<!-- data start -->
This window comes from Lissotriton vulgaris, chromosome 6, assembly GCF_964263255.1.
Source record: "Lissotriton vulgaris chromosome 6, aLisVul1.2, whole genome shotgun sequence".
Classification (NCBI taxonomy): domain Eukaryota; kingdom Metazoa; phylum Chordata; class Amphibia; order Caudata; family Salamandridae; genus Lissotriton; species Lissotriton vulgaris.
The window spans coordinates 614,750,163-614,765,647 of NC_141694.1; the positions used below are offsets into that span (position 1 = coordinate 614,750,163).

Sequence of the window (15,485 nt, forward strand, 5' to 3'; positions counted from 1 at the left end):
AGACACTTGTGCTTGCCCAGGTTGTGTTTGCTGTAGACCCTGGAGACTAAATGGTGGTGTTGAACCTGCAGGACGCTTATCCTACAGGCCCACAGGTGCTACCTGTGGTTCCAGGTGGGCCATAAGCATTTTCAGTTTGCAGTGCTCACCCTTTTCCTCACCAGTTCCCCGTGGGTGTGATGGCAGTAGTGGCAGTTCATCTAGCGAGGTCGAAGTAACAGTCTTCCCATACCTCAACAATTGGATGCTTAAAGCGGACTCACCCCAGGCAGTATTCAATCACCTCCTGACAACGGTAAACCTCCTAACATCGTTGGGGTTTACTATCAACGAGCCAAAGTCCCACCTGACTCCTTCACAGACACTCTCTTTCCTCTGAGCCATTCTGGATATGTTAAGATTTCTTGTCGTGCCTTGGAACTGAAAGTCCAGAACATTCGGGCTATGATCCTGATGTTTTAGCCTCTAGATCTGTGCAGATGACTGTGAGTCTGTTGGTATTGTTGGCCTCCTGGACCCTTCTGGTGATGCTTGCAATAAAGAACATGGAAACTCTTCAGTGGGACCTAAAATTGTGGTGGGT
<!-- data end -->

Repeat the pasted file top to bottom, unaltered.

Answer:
This window comes from Lissotriton vulgaris, chromosome 6, assembly GCF_964263255.1.
Source record: "Lissotriton vulgaris chromosome 6, aLisVul1.2, whole genome shotgun sequence".
Classification (NCBI taxonomy): domain Eukaryota; kingdom Metazoa; phylum Chordata; class Amphibia; order Caudata; family Salamandridae; genus Lissotriton; species Lissotriton vulgaris.
The window spans coordinates 614,750,163-614,765,647 of NC_141694.1; the positions used below are offsets into that span (position 1 = coordinate 614,750,163).

Sequence of the window (15,485 nt, forward strand, 5' to 3'; positions counted from 1 at the left end):
AGACACTTGTGCTTGCCCAGGTTGTGTTTGCTGTAGACCCTGGAGACTAAATGGTGGTGTTGAACCTGCAGGACGCTTATCCTACAGGCCCACAGGTGCTACCTGTGGTTCCAGGTGGGCCATAAGCATTTTCAGTTTGCAGTGCTCACCCTTTTCCTCACCAGTTCCCCGTGGGTGTGATGGCAGTAGTGGCAGTTCATCTAGCGAGGTCGAAGTAACAGTCTTCCCATACCTCAACAATTGGATGCTTAAAGCGGACTCACCCCAGGCAGTATTCAATCACCTCCTGACAACGGTAAACCTCCTAACATCGTTGGGGTTTACTATCAACGAGCCAAAGTCCCACCTGACTCCTTCACAGACACTCTCTTTCCTCTGAGCCATTCTGGATATGTTAAGATTTCTTGTCGTGCCTTGGAACTGAAAGTCCAGAACATTCGGGCTATGATCCTGATGTTTTAGCCTCTAGATCTGTGCAGATGACTGTGAGTCTGTTGGTATTGTTGGCCTCCTGGACCCTTCTGGTGATGCTTGCAATAAAGAACATGGAAACTCTTCAGTGGGACCTAAAATTGTGGTGGGT